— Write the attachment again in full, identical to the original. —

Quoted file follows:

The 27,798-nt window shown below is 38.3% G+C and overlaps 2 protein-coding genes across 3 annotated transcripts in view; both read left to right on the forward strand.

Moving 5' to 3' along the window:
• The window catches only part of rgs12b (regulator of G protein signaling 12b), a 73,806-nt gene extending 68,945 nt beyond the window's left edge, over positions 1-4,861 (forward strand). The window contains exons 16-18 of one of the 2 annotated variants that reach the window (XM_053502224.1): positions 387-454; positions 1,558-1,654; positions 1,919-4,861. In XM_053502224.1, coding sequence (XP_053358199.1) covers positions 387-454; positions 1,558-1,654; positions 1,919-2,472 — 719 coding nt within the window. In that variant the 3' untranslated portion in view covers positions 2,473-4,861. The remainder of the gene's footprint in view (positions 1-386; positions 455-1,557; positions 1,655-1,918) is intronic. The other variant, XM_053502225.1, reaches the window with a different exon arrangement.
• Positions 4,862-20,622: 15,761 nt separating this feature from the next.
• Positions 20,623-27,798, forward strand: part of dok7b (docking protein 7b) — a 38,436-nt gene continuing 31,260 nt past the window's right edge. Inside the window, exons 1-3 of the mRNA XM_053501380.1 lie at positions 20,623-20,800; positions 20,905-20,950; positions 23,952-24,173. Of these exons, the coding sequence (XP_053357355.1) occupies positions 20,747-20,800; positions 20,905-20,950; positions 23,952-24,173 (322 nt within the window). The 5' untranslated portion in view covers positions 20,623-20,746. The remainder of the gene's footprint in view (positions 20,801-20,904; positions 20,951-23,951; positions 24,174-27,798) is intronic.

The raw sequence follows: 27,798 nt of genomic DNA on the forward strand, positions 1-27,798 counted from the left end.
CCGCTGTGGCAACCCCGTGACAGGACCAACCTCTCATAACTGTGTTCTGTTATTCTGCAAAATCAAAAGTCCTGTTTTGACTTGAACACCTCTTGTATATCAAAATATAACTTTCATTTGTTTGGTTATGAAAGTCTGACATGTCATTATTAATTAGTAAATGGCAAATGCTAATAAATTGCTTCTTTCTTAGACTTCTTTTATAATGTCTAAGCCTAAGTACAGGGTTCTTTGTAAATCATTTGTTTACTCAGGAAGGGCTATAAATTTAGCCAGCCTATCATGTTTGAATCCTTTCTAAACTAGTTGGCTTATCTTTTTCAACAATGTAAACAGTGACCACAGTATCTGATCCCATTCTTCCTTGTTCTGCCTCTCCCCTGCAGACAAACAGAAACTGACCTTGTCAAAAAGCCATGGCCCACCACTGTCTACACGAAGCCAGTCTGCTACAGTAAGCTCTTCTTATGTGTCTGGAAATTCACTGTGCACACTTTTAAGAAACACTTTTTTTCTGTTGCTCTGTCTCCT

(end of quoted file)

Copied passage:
The 27,798-nt window shown below is 38.3% G+C and overlaps 2 protein-coding genes across 3 annotated transcripts in view; both read left to right on the forward strand.

Moving 5' to 3' along the window:
• The window catches only part of rgs12b (regulator of G protein signaling 12b), a 73,806-nt gene extending 68,945 nt beyond the window's left edge, over positions 1-4,861 (forward strand). The window contains exons 16-18 of one of the 2 annotated variants that reach the window (XM_053502224.1): positions 387-454; positions 1,558-1,654; positions 1,919-4,861. In XM_053502224.1, coding sequence (XP_053358199.1) covers positions 387-454; positions 1,558-1,654; positions 1,919-2,472 — 719 coding nt within the window. In that variant the 3' untranslated portion in view covers positions 2,473-4,861. The remainder of the gene's footprint in view (positions 1-386; positions 455-1,557; positions 1,655-1,918) is intronic. The other variant, XM_053502225.1, reaches the window with a different exon arrangement.
• Positions 4,862-20,622: 15,761 nt separating this feature from the next.
• Positions 20,623-27,798, forward strand: part of dok7b (docking protein 7b) — a 38,436-nt gene continuing 31,260 nt past the window's right edge. Inside the window, exons 1-3 of the mRNA XM_053501380.1 lie at positions 20,623-20,800; positions 20,905-20,950; positions 23,952-24,173. Of these exons, the coding sequence (XP_053357355.1) occupies positions 20,747-20,800; positions 20,905-20,950; positions 23,952-24,173 (322 nt within the window). The 5' untranslated portion in view covers positions 20,623-20,746. The remainder of the gene's footprint in view (positions 20,801-20,904; positions 20,951-23,951; positions 24,174-27,798) is intronic.

The raw sequence follows: 27,798 nt of genomic DNA on the forward strand, positions 1-27,798 counted from the left end.
CCGCTGTGGCAACCCCGTGACAGGACCAACCTCTCATAACTGTGTTCTGTTATTCTGCAAAATCAAAAGTCCTGTTTTGACTTGAACACCTCTTGTATATCAAAATATAACTTTCATTTGTTTGGTTATGAAAGTCTGACATGTCATTATTAATTAGTAAATGGCAAATGCTAATAAATTGCTTCTTTCTTAGACTTCTTTTATAATGTCTAAGCCTAAGTACAGGGTTCTTTGTAAATCATTTGTTTACTCAGGAAGGGCTATAAATTTAGCCAGCCTATCATGTTTGAATCCTTTCTAAACTAGTTGGCTTATCTTTTTCAACAATGTAAACAGTGACCACAGTATCTGATCCCATTCTTCCTTGTTCTGCCTCTCCCCTGCAGACAAACAGAAACTGACCTTGTCAAAAAGCCATGGCCCACCACTGTCTACACGAAGCCAGTCTGCTACAGTAAGCTCTTCTTATGTGTCTGGAAATTCACTGTGCACACTTTTAAGAAACACTTTTTTTCTGTTGCTCTGTCTCCT